“He’s the biggest goofball ever,” Collins said of Aldrich, who has emerged as a terrific shot blocker and one of the best defensive players in the country. “Two years ago when all the other guys were here, he was a freshman and he really didn’t interact too much. As our roles changed, we had to be the best of friends. We had to be on the same page and we had to make sure everybody else was on the same page.”
Collins takes that leadership role seriously. Together with Aldrich they have become the classic building blocks for a championship team. The strength of their bond was obvious on Senior Night at Allen Fieldhouse. Collins was the only senior honored and as he gave his speech Aldrich had tears running down his face. But everybody in the building knew it was likely Aldrich’s final home game in a Kansas uniform as well. The junior center has the fundamentals – and more – for a terrific NBA career.
“It was also emotional for Cole,” Self said. “We didn’t talk about that because it’s Senior Night, not a Junior Night.”
Aldrich and Collins were all Self had left from the 2008 championship team after Brandon Rush, Mario Chalmers, Darrell Arthur, Darnell Jackson, Russell Robinson and Sasha Kaun graduated or took off for the NBA. The two became the focal point of everything the Jayhawks did on the way to a 27-8 record in 2009. Although there was disappointment in a Sweet 16 exit, Self won national coach of the year honors for getting so much out of a team that was reloading.
Things are drastically different this season.
Twin forwards Marcus and Markieef Morris, often frustrated and mistake-prone freshmen last season, have matured and become part of a tremendous frontline. Marcus starts and is one of the most improved players in the country. There is a chance he could be headed for the NBA after this season.
Both players worked hard in the off-season, getting their bodies physically ready for the competition inside. Andrea Hudy, KU’s strength and conditioning coach, gets as much credit for their transformation as she did with Collins two years ago, when she helped him control his diet and maintain his proper playing weight.
Sophomore Tyshawn Taylor, in Self’s doghouse more than once this season for attitude problems, social network problems and his role in the fall fights with between basketball and football players, has been a more consistent contributor in the final month of the season. He plays an important role as a defender and can be a slashing scorer in the transition game.
The biggest difference between last year and this season is freshman Xavier Henry, who gives the Jayhawks a three-point threat and an athletic rebounder on the wing. Henry slumped midway through the season and Brady Morningstar picked up the slack with his solid basketball IQ, passing and defensive ability. Guard Tyrel Reed comes off the bench to provide additional three-point firepower and ball handling.
That gives the Jayhawks the best eight-man rotation in the country. Freshman Thomas Robinson comes in handy when the big men experience foul problems and freshman guard Elijah Johnson can run the point in a pinch. Self did such a good job recruiting, he could afford to redshirt guards Mario Little and Travis Releford, two outstanding prospects who just wouldn’t have found any playing time in a rotation this season.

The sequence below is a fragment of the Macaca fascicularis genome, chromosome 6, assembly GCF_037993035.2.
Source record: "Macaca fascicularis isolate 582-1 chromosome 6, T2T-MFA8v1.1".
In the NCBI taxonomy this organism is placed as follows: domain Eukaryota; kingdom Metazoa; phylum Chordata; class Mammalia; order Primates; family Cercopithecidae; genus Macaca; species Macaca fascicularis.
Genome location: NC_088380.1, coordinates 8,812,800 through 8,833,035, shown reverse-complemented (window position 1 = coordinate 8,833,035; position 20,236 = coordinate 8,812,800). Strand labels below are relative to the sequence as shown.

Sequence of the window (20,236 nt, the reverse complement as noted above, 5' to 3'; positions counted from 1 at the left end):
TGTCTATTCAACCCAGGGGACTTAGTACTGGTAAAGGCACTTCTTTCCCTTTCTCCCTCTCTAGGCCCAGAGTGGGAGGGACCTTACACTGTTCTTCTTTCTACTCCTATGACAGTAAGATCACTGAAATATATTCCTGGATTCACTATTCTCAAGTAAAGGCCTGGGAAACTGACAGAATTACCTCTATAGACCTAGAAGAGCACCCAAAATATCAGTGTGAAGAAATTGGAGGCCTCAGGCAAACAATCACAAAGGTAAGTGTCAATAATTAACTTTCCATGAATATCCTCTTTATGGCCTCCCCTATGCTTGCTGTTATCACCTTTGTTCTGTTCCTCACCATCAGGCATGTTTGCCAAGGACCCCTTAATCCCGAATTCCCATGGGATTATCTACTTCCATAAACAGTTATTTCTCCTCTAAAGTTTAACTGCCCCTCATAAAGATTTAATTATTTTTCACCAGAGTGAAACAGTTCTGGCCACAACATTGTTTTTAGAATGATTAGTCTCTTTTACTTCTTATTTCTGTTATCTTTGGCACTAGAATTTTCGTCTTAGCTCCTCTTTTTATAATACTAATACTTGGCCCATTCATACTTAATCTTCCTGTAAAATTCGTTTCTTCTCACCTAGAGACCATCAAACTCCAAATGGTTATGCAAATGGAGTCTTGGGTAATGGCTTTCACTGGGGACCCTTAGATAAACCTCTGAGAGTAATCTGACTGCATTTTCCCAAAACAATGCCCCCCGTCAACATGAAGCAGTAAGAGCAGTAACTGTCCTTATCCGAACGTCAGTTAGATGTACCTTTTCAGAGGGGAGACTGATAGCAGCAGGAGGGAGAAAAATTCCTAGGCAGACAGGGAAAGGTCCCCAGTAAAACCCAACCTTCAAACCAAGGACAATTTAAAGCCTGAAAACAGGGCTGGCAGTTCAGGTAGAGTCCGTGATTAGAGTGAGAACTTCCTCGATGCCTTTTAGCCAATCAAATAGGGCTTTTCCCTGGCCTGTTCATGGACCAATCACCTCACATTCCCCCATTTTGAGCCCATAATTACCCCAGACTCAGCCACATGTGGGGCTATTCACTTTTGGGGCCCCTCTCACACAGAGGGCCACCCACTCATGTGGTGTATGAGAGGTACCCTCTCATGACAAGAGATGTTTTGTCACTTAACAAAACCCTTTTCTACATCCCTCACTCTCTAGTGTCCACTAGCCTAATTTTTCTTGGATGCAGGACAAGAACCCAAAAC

Self admits the Jayhawks need to get more out of Aldrich offensively. There’s a good chance his teammates will look for him more during tournament play. At times he will need to ignore his unselfish tendencies and simply dominate inside. But other than that, and a tendency to have turnover problems, this is a well-oiled machine. Not as pretty as 2008, but very gritty and tough. That’s always a blessing in the tournament.
Those two losses came on the road to talented teams that needed victories to save their seasons at that particular point. Oklahoma State shot 60 percent against Kansas, a rare meltdown for a defense that doesn’t get enough credit. The Jayhawks rank second in the nation in field goal percentage defense and fifth in scoring offense, a winning combination that characterizes KU’s success in the simplest of forms.
In close games and on the road, when Kansas needs a champion to take over and make winning plays, the Jayhawks always turn to Collins. He is glad to accept the role. Self says there may have been players with more points or more assists in Kansas history but he’s not sure there’s ever been a better competitor to wear the KU uniform.
Six more victories in that uniform and the plan will be complete. This is the business Collins and Aldrich returned to complete. That second ring is calling them back to Indianapolis — this time to cut down the nets the way they did in San Antonio in 2008.
“That’s really what drives people,” Aldrich said. “We’re telling the younger guys that this is as much fun as you will ever have playing sports. It’s just so fun to be one of those teams in the Final Four with everybody back home rooting for you.”
Tough road or not, that’s what the Jayhawks expect to do.